Can I fly with CBD?
People take CBD oil for various reasons: some enjoy the relaxing effects, some consume it as a supplement, and another large group of people that take it on the recommendation of their physicians. Users have been concerned recently about CBD confiscations and arrests at airports, like the recent ones at Dallas airport. They’ll all be glad to know that the TSA has recently updated its website to say that CBD is legal to carry on flights – in most cases. In this article, we break down the TSA statement so you know exactly what is and isn’t allowed.
Where was the change made?
The specific section of the website that was changed was the medical marijuana segment of ‘What Can I Bring?’. The ‘no’ corresponding to medical marijuana was changed to ‘yes (with special instructions)’.
Could you get arrested for CBD at an airport?
Short answer: yes, but it wouldn’t be the TSA making the arrest. The TSA states that all CBD derived in accordance with the 2018 Farm Bill is legal, but state laws still vary on the matter. If the airport of your departure or arrival has different laws for CBD, you could get arrested or have your CBD confiscated by local authorities.
The TSA, on the other hand, is purely concerned with federal law, which is why they say you’re free to carry CBD in your cabin or checked in baggage. Again, this applies only if your CBD is produced in accordance with the Farm Bill. How do you know if your CBD is legal? Derived from hemp: legal. Derived from marijuana: illegal.
If an agent from the TSA were to find marijuana or marijuana-derived CBD, you could definitely be arrested for those. Another possibility is that a TSA agent or local police officer isn’t able to differentiate between legal and illegal CBD, leading to screening delays at the very least.
Can you get arrested for marijuana at an airport?
As the Transport Security Administration, the TSA is most concerned with the safety of flyers and aircrafts. Marijuana and marijuana products don’t really fall within their purview, hence the following statement:
“TSA security officers do not search for marijuana or other illegal drugs, but if any illegal substance is discovered during security screening, TSA will refer the matter to a law enforcement officer.”
Some states have laws permitting marijuana use, but it is still illegal at the federal level. That’s why the TSA views the compound THC and marijuana itself as illegal, regardless of whether the state has legalized recreational or medical use.
If one were to get caught with marijuana or marijuana-derived CBD, it doesn’t necessarily mean an arrest though: depending on the origin and destination, measures could vary from arrest to confiscation to no penalty at all.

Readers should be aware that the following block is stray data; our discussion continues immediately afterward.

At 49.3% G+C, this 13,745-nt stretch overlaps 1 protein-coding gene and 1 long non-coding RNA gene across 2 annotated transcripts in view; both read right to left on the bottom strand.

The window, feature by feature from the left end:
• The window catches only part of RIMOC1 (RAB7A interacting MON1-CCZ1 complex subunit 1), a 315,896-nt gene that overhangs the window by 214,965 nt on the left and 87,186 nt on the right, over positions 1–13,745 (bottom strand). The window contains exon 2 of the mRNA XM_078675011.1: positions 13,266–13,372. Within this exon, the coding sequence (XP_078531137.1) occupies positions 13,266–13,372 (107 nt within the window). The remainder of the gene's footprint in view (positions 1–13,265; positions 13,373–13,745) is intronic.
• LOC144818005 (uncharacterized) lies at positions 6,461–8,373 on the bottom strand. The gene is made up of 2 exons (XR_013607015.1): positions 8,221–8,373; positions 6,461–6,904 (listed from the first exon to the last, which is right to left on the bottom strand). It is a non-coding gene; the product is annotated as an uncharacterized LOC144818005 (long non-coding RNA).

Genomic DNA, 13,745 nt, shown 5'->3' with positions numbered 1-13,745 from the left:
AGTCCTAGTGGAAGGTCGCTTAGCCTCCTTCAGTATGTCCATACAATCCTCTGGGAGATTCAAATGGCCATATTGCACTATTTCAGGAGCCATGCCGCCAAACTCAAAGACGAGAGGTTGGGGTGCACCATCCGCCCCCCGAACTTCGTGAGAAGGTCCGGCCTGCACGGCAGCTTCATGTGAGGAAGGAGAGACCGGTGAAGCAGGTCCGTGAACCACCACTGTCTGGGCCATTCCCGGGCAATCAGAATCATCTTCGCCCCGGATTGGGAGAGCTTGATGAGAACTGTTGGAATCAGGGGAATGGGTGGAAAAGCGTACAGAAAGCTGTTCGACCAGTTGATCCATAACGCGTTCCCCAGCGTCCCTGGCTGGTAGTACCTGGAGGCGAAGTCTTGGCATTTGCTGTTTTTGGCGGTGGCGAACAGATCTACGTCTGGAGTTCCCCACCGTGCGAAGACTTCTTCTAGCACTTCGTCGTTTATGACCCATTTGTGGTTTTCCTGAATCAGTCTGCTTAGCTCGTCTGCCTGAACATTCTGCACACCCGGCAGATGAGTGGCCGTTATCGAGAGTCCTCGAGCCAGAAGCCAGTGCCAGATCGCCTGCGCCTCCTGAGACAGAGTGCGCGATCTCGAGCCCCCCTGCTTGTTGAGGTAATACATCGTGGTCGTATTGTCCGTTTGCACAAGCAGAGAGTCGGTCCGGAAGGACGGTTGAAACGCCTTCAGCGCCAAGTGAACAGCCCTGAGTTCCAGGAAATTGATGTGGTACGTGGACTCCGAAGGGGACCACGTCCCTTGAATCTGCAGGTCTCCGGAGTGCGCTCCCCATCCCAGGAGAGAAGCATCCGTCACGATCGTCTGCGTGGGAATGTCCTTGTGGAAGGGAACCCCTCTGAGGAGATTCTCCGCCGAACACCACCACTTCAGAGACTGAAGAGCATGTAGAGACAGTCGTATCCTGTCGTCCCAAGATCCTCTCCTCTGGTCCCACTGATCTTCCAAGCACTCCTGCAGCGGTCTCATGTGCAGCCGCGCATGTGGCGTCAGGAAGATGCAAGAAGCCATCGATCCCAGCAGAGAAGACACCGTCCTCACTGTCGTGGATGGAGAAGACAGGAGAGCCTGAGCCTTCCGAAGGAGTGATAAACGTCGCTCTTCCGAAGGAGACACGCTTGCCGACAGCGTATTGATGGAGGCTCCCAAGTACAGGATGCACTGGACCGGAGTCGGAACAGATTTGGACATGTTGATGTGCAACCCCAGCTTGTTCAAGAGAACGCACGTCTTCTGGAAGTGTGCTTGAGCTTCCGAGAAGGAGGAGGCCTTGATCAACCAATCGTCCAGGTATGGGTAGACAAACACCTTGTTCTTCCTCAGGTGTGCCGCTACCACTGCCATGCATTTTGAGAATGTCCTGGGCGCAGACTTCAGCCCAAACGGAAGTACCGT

Previous changes to the TSA website.
In April 2017, the TSA changed the response on the medical marijuana section of the ‘What Can I Bring?’ page indicating that medical marijuana was okay to carry in luggage. The change garnered tons of media attention, after which the TSA retracted the change and tweeted that it was an error.
Shortly after, the TSA clarified that cannabis was most definitely illegal, whether medical or otherwise:
“Whether or not marijuana is considered legal under local laws is not relevant to TSA screening… Federal law provides no basis to treat medical marijuana any differently than non-medical marijuana,” effectively saying that no cannabis substances are allowed by the TSA. Thankfully, the passing of the 2018 Farm Bill has prompted several federal agencies to clarify their policies.
Why did the TSA make the change?
A spokesperson for the TSA said it was brought to their attention that families were unsure about the legality of carrying Epodiolex on flights. Epidiolex is an FDA approved drug containing CBD oil and is used to treat seizures in children with certain types of epilepsy. They made the change to their website to affirm that it is, in fact, legal.
How to avoid hassles at the airport
If you’re carrying or plan to carry CBD, make sure you’re covered on the following points.
- Make sure your CBD is hemp-derived and contains less than 0.3% THC. You should be able to find this info on the manufacturer’s website. If you absolutely must carry CBD that has more THC than that, make sure marijuana is legal in your state of origin and departure.
- Choose a CBD brand that conducts third-party lab tests on their products. These tests will confirm the percentage of THC in the product, so you can present a printout or digital copy to an officer if they stop you.
- To be on the safer side, opt for a brand that has 0% THC and says so on the label – this could be a huge time saver!
Future CBD laws
CBD users have reason to rejoice: on May 31st, the USDA and FDA conducted a hearing during which they would be presented with data on CBD in supplements and food. What this means is that there could soon be a future wherein you can have your CBD on you all the time, wherever you are in the country.